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Fewer butterflies seen by community scientists across the warming and drying landscapes of the American West

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Science  05 Mar 2021:
Vol. 371, Issue 6533, pp. 1042-1045
DOI: 10.1126/science.abe5585

Article Information

vol. 371 no. 6533 1042-1045

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History: 
  • Received for publication August 29, 2020
  • Resubmitted November 10, 2020
  • Accepted for publication January 29, 2021
  • .

Author Information

  1. M. L. Forister1,*,
  2. C. A. Halsch1,
  3. C. C. Nice2,
  4. J. A. Fordyce3,
  5. T. E. Dilts4,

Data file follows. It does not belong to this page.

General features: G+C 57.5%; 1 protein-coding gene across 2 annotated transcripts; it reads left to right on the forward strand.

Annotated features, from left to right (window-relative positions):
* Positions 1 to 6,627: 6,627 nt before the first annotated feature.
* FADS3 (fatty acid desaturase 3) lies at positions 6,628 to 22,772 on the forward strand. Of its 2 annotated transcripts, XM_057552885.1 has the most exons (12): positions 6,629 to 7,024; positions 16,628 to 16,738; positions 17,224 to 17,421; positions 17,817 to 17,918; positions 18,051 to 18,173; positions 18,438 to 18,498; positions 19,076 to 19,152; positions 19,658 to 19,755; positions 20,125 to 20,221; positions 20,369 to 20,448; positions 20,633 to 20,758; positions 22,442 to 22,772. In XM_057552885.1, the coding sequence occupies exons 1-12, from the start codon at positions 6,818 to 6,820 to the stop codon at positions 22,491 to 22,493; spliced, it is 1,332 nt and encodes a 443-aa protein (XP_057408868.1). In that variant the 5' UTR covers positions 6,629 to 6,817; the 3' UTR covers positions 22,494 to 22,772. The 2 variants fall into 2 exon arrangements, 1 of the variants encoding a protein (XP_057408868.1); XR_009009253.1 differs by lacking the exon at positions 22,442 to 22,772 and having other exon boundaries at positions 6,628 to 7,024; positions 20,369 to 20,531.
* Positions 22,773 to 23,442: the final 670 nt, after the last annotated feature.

6. J. C. Oliver5,
  7. K. L. Prudic6,
  8. A. M. Shapiro7,
  9. J. K. Wilson6,
  10. J. Glassberg8,9
  1. 1Department of Biology, Program in Ecology, Evolution, and Conservation Biology, University of Nevada, Reno, NV 89557, USA.
  2. 2Department of Biology, Texas State University, San Marcos, TX 78666, USA.
  3. 3Department of Ecology and Evolutionary Biology, University of Tennessee, Knoxville, TN 37996, USA.
  4. 4Department of Natural Resources and Environmental Science, University of Nevada, Reno, NV 89557, USA.
  5. 5Office of Digital Innovation and Stewardship, University Libraries, University of Arizona, Tucson, AZ 85721, USA.
  6. 6School of Natural Resources and the Environment, University of Arizona, Tucson, AZ 85721, USA.
  7. 7Center for Population Biology, University of California–Davis, Davis, CA 95616, USA.
  8. 8North American Butterfly Association, Morristown, NJ 07960, USA.
  9. 9Department of BioSciences, Rice University, Houston, TX 77251, USA.
  1. *Corresponding author. Email: forister{at}gmail.com

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Apr 20211720205161
May 20211058110101
Jun 20211953128

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